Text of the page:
Conclusions and Clinical Relevance—Horse age, osteochondral injury, and joint type all significantly affected type II collagen biomarker concentrations in SF and serum of Thoroughbreds.
Objective—To compare macrostructural and microstructural features of proximal sesamoid bones (PSBs) from horses with and without PSB midbody fracture to gain insight into the pathogenesis of PSB fracture.
Sample Population—PSBs from 16 Thoroughbred racehorses (8 with and 8 without a PSB midbody fracture).
Procedures—Parasagittal sections of fractured and contralateral intact PSBs from horses with a PSB fracture and an intact PSB from age- and sex-matched control horses without a PSB fracture were evaluated for visual, radiographic, microradiographic, histologic, and his-tomorphometric differences in bone porosity, vascular channels, heme pigment, trabecular anisotropy, and pathological findings.
Results—Fractured PSBs and their contralateral intact PSBs had more compacted trabecular bone than did control PSBs. Focal repair or remodeling was evident in the palmar aspect of many fractured and contralateral intact PSBs. Fracture coincided with microstructural features and propagated from the flexor to the articular surface.
Conclusions and Clinical Relevance—Fractured PSBs had adapted to high loading but had focal evidence of excessive remodeling and porosity that likely predisposed the horses to complete fracture and catastrophic injury. Detection of focal injury before complete fracture provides an opportunity for prevention of catastrophic injury. Development of diagnostic imaging methods to assess porosity of PSBs may help to identify at-risk horses and allow for modifications of training and racing schedules to reduce the incidence of PSB fracture in Thoroughbred racehorses.
Objective—To investigate the presence or absence of Toll-like receptor (TLR)-2 and TLR-4 in synovial tissues collected from stifle joints (SJs) of dogs with or without osteoarthritis.
Animals—21 purpose-bred research dogs, 3 client-owned dogs with SJ osteoarthritis, and 3 dogs without SJ osteoarthritis.
Procedures—Research dogs underwent arthroscopic surgery in 1 SJ to induce osteoarthritis via cranial cruciate ligament transection (CrCLt; n = 5), femoral condylar articular cartilage groove creation (6), or release of the caudal horn of the medial meniscus (5); 5 dogs underwent sham surgery. Synovial tissue specimens were obtained from both stifle joints of each dog 12 weeks after surgery, and TLR-2 and TLR-4 gene expression were determined via real-time reverse transcription PCR assays. Expression of TLR-4 protein was determined via an immunofluorescence technique in additional specimens obtained from osteoarthritic SJs of dogs with cranial cruciate ligament insufficiency and from dogs with nonosteoarthritic SJs.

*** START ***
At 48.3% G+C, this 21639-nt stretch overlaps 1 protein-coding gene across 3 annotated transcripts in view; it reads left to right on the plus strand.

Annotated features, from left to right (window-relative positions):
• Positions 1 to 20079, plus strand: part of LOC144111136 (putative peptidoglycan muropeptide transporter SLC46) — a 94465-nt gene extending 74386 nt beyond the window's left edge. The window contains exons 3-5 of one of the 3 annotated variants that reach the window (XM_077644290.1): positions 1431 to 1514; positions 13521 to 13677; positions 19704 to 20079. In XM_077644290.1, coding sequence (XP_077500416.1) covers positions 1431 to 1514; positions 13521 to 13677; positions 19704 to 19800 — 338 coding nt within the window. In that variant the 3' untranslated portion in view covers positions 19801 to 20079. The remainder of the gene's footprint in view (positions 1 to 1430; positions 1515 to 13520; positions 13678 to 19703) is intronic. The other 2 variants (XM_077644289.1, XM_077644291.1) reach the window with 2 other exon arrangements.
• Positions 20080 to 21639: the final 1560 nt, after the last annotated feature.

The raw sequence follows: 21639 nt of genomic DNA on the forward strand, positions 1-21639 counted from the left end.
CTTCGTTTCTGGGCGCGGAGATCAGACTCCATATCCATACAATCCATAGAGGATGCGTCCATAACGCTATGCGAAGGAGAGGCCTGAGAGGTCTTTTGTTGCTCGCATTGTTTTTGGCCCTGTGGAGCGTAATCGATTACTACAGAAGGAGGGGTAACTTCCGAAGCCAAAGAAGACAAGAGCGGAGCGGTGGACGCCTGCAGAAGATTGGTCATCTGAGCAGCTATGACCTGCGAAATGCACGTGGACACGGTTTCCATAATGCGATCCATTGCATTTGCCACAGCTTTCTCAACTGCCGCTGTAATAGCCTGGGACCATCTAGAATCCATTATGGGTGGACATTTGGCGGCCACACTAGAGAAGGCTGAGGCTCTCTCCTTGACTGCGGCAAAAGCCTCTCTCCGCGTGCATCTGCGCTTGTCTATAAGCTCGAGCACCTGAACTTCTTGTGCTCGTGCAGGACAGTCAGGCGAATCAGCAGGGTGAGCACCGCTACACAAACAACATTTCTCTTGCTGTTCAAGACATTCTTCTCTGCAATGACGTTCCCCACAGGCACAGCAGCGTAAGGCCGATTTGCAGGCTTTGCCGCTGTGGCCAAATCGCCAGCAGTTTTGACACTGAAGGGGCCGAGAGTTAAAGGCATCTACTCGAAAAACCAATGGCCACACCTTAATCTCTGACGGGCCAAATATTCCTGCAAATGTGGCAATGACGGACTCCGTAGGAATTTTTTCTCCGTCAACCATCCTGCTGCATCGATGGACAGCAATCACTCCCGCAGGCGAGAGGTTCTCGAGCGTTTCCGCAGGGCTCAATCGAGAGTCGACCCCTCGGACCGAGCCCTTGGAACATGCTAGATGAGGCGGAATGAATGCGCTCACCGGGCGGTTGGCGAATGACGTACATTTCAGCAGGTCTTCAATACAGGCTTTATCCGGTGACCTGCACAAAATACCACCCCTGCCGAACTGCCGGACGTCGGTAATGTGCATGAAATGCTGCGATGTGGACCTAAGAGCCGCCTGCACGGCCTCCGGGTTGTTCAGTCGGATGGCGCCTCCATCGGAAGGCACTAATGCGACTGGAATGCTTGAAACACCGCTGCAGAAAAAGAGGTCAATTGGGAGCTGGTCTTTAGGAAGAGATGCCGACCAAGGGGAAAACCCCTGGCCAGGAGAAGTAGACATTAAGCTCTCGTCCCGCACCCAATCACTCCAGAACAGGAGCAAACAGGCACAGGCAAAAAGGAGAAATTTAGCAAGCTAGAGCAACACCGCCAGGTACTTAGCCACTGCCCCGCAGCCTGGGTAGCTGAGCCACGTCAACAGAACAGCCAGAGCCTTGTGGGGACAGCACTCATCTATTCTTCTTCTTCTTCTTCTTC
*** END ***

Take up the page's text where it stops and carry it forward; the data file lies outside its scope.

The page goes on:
Results—Synovial tissues from CrCLt-treated joints had significantly higher TLR-4 gene expression, compared with the contralateral control SJs or any other joint group. TLR-2 gene expression did not differ significantly among groups. Toll-like receptor-4 protein was detected in synovial tissues of osteoarthritic SJs but was rarely evident in nonosteoarthritic SJs.
Conclusions and Clinical Relevance—Increased TLR-4 gene expression in the synovial tissue of SJs with osteoarthritis secondary to CrCLt suggests that activation of innate immunity may play a role in the pathophysiology of SJ osteoarthritis in at least a subset of dogs.
Objective—To determine concentrations of receptor activator of nuclear factor-κB ligand (RANKL) and osteoprotegerin (OPG) in equine chondrocytes and synoviocytes and to quantify changes in the OPG:RANKL ratio in response to exogenous factors.
Sample Population—Samples of articular cartilage and synovium with grossly normal appearance obtained from metacarpophalangeal and metatarsophalangeal joints of 5 adult (1- to 8-year-old) horses.
Procedures—Cell cultures of chondrocytes and synoviocytes were incubated with human recombinant interleukin-1B (hrIL-1β; 10 ng/mL), lipopolysaccharide (LPS; 10 μg/mL), or dexamethasone (100nM) for 48 hours. Negative control cultures received no treatment. Cells and spent media were assayed for RANKL and OPG concentrations by use of western blot and immunocytochemical analyses. Spent media were also assayed for OPG concentration by use of an ELISA.